From Corporate Social Responsibility to Corporate Sustainability: Moving the Agenda Forward in Asia and the Pacific, Studies in Trade and Investment No. 77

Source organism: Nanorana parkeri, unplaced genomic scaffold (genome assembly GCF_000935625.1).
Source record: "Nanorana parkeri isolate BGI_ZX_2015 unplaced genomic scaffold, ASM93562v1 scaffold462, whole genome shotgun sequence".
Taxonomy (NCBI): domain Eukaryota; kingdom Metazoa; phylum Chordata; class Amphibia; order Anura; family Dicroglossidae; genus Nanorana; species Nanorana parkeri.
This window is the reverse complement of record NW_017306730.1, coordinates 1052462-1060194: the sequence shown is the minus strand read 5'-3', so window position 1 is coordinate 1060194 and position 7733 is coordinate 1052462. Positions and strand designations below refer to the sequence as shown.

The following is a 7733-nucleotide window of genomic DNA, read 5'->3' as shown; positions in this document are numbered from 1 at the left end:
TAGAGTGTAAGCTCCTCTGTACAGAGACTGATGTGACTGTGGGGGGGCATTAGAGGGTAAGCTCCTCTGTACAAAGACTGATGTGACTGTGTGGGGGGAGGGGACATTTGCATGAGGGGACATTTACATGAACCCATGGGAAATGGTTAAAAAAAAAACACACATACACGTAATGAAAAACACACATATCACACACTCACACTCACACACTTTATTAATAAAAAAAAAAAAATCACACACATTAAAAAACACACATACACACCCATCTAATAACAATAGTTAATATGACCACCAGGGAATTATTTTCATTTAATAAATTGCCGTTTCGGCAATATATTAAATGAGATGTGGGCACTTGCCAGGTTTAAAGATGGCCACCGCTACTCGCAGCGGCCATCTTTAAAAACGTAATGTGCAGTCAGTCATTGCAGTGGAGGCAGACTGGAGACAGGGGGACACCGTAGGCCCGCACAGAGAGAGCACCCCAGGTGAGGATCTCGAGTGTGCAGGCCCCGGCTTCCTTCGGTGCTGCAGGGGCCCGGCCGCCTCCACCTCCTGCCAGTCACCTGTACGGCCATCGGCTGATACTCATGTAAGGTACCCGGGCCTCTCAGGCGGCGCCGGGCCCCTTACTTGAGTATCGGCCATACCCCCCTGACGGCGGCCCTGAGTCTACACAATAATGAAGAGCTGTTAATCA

Corporate social responsibility (CSR) has been a well-known concept for some time though the interpretation of this concept differs among countries, companies and stakeholders. In many cases, CSR has been abused as a marketing ploy, masking unsustainable practices of companies, in others it has simply constituted a charity event, again, often to mask the negative impacts of companies’ operations. However, the winds of change are blowing, in particular in the wake of the United Nations Conference on Sustainable Development (Rio+20). Increasingly, companies are adopting sustainable business practices as an integral element of their corporate strategies, which is the true meaning of CSR. In fact, some companies have gone beyond the traditional interpretation of CSR and either engage in social or impact investment and/or play active roles in development cooperation, including the provision of disaster relief and humanitarian assistance. In this regard, the concept of CSR has evolved and today is often referred to as “corporate sustainability” or “responsible business practices” to avoid confusion with the narrow (and wrong) interpretation of traditional CSR as charity events. Various global CSR instruments and sustainability frameworks, such as the Global Compact, Global Reporting Initiative and ISO 26000, have been in existence for some time and have been increasingly adopted by many companies, usually the bigger transnational corporations (TNCs). However, two main issues can be identified which require attention by both policymakers and companies. First, many companies in the Asia-Pacific region, in particular the millions of small and medium-sized enterprises (SMEs), are slow to adopt CSR instruments as they are considered to undermine their competitiveness and belong to the realm of the public sector. Secondly, the increasing number of different CSR instruments and sustainability frameworks has led to a certain level of confusion and imposed cumbersome and duplicative reporting burdens on companies, and therefore some form of convergence is required. This publication looks at recent developments in CSR with particular attention to the growing role of impact investment and the need for greater convergence of global CSR instruments and provides recommendations to policymakers to enhance the adoption of CSR as an integral part of business strategy and operations.